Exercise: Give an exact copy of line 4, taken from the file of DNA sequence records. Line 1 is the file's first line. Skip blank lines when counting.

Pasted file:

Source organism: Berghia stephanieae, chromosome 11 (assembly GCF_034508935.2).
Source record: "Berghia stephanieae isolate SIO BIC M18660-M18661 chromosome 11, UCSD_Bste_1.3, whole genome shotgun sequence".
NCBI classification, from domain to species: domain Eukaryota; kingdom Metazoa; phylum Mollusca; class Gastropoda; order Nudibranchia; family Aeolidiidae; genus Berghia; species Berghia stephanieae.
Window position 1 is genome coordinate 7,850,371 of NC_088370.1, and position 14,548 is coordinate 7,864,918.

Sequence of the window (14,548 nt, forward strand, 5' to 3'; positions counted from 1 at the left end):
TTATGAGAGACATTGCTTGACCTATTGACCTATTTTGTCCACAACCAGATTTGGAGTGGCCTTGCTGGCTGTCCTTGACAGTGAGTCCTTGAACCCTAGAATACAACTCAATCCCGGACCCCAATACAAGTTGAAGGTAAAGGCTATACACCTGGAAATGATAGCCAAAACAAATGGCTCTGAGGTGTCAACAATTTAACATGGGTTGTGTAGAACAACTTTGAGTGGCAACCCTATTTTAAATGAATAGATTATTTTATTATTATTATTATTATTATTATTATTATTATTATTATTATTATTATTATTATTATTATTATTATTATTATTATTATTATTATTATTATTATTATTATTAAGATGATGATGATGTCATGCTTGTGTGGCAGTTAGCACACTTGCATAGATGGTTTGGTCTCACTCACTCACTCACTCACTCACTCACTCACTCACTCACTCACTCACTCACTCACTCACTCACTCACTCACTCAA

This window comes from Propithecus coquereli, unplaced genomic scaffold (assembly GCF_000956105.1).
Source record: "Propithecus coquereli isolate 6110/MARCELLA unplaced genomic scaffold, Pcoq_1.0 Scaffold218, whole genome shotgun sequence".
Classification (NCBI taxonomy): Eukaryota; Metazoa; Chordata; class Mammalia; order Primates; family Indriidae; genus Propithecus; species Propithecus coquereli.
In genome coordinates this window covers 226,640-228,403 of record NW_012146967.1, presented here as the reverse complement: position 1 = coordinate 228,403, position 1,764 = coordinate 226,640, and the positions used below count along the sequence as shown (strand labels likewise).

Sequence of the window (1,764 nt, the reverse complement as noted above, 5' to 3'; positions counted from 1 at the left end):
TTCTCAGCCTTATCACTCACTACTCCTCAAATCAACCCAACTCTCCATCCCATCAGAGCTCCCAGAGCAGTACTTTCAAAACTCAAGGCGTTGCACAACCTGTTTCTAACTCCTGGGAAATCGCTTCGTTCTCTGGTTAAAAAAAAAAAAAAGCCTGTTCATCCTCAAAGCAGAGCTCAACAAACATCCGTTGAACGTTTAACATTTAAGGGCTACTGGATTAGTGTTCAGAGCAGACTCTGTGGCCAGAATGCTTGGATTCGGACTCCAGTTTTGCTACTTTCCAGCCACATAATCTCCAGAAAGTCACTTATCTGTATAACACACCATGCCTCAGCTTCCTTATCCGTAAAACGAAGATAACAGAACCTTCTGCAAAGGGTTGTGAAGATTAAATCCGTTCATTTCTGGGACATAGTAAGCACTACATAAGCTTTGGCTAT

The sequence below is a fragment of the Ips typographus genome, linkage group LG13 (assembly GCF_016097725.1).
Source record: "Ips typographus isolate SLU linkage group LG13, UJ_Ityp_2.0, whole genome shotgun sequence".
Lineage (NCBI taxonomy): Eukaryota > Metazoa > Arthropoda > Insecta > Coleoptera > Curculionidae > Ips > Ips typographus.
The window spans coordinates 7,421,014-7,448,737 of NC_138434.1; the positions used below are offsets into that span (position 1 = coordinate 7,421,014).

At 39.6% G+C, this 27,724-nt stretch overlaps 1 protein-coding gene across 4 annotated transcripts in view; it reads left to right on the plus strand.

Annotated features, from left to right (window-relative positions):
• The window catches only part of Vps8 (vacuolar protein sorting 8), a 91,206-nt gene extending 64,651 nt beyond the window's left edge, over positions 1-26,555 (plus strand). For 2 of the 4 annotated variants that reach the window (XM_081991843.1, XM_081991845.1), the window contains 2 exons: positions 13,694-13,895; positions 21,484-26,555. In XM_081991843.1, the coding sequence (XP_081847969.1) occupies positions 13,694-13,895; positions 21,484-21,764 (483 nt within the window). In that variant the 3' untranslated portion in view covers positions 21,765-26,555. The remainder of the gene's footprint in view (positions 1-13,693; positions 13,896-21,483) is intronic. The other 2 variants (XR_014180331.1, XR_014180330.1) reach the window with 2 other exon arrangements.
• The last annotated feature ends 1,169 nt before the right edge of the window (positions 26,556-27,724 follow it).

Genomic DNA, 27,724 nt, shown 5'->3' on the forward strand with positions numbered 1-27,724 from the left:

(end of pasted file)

Window position 1 is genome coordinate 7,850,371 of NC_088370.1, and position 14,548 is coordinate 7,864,918.